While the history of political Islam is intricately connected to southwest Asian geo-politics, there is evidence that the emergence of the religious right as a political force in Pakistan is an outcome of state patronage. Following the ‘War on Terror’, corporate media and official western representations of revivalist trends in Pakistan have been almost completely de-contextualised. This representation has provided both the dominant military state oligarchy and the religious right an ideal opportunity to reinforce an old alliance previously supported by western imperialism, while eroding the organising capacity of progressive social and political forces in Pakistan. This paper traces the historical contours of the mullah – military alliance in Pakistan, arguing that the political and social survival of both its armed forces and the religious right is based on the persistence of a dialectic relationship between a secular modernity and Islamic ethos that can be traced back to the country's creation. The evolution of this state ideology since Partition demonstrates how the religious right has emerged as a social and political force under state patronage. The paper examines how two critical junctures in this mullah – military alliance—namely, the Afghan jihad (struggle) of the 1980s and the post-9/11 War on Terror—have allowed the state and the religious right in Pakistan to overtly consolidate this historical alliance.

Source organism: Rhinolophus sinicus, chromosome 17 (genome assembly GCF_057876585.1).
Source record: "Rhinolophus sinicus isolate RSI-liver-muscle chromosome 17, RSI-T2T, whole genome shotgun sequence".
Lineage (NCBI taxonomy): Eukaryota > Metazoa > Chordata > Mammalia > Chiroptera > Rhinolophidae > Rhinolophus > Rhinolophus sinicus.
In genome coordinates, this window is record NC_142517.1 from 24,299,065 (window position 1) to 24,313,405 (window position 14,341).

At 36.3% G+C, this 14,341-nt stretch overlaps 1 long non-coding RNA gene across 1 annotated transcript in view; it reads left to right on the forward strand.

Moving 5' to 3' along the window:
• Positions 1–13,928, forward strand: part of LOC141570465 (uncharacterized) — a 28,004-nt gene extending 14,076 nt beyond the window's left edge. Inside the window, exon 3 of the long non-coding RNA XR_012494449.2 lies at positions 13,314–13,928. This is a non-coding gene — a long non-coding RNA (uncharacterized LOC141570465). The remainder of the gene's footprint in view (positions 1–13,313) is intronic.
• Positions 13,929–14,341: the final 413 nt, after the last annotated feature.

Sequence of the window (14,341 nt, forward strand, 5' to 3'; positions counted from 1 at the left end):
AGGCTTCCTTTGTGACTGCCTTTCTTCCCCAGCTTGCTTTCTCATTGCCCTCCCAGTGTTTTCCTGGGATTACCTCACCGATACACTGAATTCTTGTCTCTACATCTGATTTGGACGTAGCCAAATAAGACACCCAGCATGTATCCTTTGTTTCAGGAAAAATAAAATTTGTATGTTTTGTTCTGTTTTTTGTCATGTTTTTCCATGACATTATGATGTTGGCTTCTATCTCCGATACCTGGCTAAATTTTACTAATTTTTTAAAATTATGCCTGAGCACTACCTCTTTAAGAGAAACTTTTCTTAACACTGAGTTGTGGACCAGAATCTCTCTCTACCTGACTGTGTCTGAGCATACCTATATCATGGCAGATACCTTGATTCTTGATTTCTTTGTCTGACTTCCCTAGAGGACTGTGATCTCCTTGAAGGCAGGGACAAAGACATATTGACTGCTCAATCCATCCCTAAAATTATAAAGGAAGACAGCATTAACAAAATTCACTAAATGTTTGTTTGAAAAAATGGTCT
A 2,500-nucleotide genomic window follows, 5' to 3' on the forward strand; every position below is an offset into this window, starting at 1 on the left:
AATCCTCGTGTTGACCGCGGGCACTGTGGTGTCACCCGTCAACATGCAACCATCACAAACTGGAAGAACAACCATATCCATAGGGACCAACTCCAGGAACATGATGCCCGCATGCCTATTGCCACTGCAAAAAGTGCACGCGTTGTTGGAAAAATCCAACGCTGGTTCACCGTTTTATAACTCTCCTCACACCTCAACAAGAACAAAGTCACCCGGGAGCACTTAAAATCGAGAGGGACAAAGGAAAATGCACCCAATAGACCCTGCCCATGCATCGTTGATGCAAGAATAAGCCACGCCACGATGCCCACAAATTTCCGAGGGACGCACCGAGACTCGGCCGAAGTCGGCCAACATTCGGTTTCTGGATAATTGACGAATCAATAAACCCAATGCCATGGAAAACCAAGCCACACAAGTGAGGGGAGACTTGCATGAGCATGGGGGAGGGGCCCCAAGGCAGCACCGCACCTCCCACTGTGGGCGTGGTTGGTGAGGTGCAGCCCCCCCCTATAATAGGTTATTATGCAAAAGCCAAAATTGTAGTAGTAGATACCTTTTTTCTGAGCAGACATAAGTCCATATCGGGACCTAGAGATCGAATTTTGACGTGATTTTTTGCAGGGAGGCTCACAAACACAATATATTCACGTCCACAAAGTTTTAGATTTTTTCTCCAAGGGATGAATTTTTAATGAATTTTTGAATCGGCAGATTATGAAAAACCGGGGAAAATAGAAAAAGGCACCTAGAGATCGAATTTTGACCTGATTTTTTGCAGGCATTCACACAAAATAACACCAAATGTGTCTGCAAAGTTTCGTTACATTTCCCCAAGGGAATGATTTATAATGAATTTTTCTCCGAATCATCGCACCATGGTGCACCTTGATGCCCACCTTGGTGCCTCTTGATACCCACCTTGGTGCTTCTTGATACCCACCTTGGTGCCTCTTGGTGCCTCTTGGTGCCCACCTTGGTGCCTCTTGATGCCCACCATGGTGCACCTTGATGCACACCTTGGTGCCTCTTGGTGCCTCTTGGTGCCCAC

|Number of pages||15|
|Journal||Contemporary South Asia|
|Publication status||Published - 9 Jul 2007|